Connecting Compassionately With Ourselves

Posted by Beetle B. on Wed 19 July 2017

Evaluating Ourselves When We’ve Been Less Than Perfect

We chastise ourselves in non-constructive ways when we screw up. Shame and guilt are not good ideas. Don’t do things (for yourself or for others) due to shame or guilt. The other party may not receive it as well. Giving should be motivated by a desire to contribute.

Should is a powerful way to create shame and guilt. Do not think in terms of should. Do not think to yourself “I should stop drinking soda.”

Translating Self-Judgments and Inner Demands

Instead of blaming yourself, realize the issue is you are not behaving in harmony to your own needs (just as you should (ha!) think when others act poorly).

Self-judgments, like all judgments, are tragic expressions of unmet needs.

NVC Mourning

When getting mad at someone, stop and evaluate: “What unmet need of mine is causing this?”


When I behaved in the way which I now regret, what need of mine was I trying to meet?”

Translating “Have To” to “Choose To”

Step 1

What do you do in your life that you don’t experience as playful? List everything you tell yourself you have to do.

Step 2

Insert the words “I choose to…” in front of each item.

Step 3

For each item, complete the template: “I choose to … because I want … “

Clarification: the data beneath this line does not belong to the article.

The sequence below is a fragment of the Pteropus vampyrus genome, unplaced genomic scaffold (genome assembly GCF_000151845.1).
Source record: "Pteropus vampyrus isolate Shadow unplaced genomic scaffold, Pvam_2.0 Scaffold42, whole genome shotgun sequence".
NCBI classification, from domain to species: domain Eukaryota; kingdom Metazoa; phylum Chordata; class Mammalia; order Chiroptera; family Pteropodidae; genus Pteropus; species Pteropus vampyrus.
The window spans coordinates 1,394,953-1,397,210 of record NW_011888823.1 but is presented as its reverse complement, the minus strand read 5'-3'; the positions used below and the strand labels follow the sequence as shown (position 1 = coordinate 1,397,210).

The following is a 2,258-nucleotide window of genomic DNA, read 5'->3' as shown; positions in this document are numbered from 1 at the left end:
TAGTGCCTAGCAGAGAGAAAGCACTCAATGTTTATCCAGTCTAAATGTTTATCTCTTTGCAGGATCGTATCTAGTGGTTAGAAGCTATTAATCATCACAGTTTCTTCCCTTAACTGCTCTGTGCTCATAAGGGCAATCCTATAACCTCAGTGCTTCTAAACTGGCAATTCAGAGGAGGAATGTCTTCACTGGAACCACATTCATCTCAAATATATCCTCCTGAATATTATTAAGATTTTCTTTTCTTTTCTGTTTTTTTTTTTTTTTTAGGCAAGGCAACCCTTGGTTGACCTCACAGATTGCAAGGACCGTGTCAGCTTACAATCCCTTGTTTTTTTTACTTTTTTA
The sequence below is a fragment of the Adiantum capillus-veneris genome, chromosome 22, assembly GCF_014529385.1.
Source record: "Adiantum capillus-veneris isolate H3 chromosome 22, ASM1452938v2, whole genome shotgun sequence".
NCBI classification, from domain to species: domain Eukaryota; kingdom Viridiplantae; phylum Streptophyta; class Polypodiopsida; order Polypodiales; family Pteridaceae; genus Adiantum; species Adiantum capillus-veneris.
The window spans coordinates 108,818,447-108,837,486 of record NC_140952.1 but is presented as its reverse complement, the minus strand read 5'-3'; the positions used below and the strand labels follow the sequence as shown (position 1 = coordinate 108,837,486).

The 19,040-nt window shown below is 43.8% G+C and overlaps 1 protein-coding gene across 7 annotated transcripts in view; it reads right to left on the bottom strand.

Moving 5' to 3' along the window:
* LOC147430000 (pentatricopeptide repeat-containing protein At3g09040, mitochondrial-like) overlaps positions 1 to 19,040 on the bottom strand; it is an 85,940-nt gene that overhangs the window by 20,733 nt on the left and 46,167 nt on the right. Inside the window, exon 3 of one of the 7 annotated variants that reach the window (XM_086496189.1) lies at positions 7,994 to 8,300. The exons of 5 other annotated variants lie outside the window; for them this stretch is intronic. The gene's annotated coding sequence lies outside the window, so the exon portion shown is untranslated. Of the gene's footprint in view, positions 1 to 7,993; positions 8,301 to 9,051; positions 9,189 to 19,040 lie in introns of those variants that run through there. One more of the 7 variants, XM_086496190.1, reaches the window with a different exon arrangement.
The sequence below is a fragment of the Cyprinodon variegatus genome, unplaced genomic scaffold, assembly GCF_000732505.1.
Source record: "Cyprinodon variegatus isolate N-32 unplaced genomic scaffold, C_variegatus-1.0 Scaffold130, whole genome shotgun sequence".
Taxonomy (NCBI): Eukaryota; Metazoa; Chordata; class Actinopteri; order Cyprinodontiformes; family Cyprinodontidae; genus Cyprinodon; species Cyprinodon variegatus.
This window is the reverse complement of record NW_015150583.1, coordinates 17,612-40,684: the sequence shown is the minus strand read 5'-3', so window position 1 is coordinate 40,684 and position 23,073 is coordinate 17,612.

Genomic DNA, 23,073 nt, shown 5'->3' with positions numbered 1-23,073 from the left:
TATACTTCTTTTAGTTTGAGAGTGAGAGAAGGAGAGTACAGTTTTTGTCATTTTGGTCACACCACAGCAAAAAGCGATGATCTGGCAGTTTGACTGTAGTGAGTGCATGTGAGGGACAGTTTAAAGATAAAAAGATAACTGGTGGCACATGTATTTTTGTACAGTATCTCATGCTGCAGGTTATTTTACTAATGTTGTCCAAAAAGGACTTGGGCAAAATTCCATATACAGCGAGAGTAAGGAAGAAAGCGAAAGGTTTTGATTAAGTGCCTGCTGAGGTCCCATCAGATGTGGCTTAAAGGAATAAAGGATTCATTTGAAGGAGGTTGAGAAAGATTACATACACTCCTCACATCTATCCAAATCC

With every choice you make, be conscious of what need it serves.

Cultivating Awareness of the Energy Behind Our Actions

As you go through your list of reasons, be aware of:

  • Money: It is not a need but a means. What is the need?

  • Approval: This may be a poor reason.

  • Avoiding Punishment: Think of the positive outcome (if any) - not the negative. As an example, when thinking of why you pay taxes, hopefully part of it is to benefit others. Focus on that instead of whether you will be punished for not paying.

  • To avoid shame: Not a great motive.

  • To avoid guilt: Not a great motive.

  • To satisfy a sense of duty (e.g. “should”, “must”, etc). Again, not a good idea! It also makes it easier to justify our bad behaviors (appeal to authority, appeal to culture, etc).

    The most dangerous of all behaviors may consist of doing things “because we’re supposed to”.

Note a commonality in the list above: Extrinsic motivators usually are not good reasons.

tags : communication, nvc